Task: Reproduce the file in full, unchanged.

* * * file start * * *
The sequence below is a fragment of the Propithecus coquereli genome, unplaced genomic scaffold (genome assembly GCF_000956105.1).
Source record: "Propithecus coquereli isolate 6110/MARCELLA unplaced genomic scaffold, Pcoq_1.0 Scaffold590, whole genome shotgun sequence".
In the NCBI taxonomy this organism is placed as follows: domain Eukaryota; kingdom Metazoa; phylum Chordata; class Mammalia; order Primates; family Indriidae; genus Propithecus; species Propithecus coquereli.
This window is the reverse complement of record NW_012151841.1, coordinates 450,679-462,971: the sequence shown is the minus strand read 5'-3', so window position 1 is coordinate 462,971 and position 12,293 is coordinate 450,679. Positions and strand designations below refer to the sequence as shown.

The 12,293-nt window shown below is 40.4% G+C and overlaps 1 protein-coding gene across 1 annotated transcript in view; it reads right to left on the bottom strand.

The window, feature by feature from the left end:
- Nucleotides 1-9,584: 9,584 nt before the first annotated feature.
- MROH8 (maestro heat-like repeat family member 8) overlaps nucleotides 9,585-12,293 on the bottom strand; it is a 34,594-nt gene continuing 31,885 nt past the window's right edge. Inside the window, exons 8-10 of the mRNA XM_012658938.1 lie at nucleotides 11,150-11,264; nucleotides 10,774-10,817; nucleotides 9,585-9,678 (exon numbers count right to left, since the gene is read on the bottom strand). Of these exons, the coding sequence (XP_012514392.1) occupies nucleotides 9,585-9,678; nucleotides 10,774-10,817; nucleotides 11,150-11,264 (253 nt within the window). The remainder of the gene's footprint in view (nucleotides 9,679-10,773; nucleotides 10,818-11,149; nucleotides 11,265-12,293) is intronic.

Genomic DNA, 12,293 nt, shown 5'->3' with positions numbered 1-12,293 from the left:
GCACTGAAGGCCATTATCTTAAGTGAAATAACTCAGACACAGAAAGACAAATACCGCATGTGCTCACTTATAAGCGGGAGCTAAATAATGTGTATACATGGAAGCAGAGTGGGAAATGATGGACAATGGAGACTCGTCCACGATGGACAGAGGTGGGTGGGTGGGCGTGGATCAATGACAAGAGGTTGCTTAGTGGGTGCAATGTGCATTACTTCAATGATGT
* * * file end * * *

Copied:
The sequence below is a fragment of the Propithecus coquereli genome, unplaced genomic scaffold (genome assembly GCF_000956105.1).
Source record: "Propithecus coquereli isolate 6110/MARCELLA unplaced genomic scaffold, Pcoq_1.0 Scaffold590, whole genome shotgun sequence".
In the NCBI taxonomy this organism is placed as follows: domain Eukaryota; kingdom Metazoa; phylum Chordata; class Mammalia; order Primates; family Indriidae; genus Propithecus; species Propithecus coquereli.
This window is the reverse complement of record NW_012151841.1, coordinates 450,679-462,971: the sequence shown is the minus strand read 5'-3', so window position 1 is coordinate 462,971 and position 12,293 is coordinate 450,679. Positions and strand designations below refer to the sequence as shown.

The 12,293-nt window shown below is 40.4% G+C and overlaps 1 protein-coding gene across 1 annotated transcript in view; it reads right to left on the bottom strand.

The window, feature by feature from the left end:
- Nucleotides 1-9,584: 9,584 nt before the first annotated feature.
- MROH8 (maestro heat-like repeat family member 8) overlaps nucleotides 9,585-12,293 on the bottom strand; it is a 34,594-nt gene continuing 31,885 nt past the window's right edge. Inside the window, exons 8-10 of the mRNA XM_012658938.1 lie at nucleotides 11,150-11,264; nucleotides 10,774-10,817; nucleotides 9,585-9,678 (exon numbers count right to left, since the gene is read on the bottom strand). Of these exons, the coding sequence (XP_012514392.1) occupies nucleotides 9,585-9,678; nucleotides 10,774-10,817; nucleotides 11,150-11,264 (253 nt within the window). The remainder of the gene's footprint in view (nucleotides 9,679-10,773; nucleotides 10,818-11,149; nucleotides 11,265-12,293) is intronic.

Genomic DNA, 12,293 nt, shown 5'->3' with positions numbered 1-12,293 from the left:
GCACTGAAGGCCATTATCTTAAGTGAAATAACTCAGACACAGAAAGACAAATACCGCATGTGCTCACTTATAAGCGGGAGCTAAATAATGTGTATACATGGAAGCAGAGTGGGAAATGATGGACAATGGAGACTCGTCCACGATGGACAGAGGTGGGTGGGTGGGCGTGGATCAATGACAAGAGGTTGCTTAGTGGGTGCAATGTGCATTACTTCAATGATGT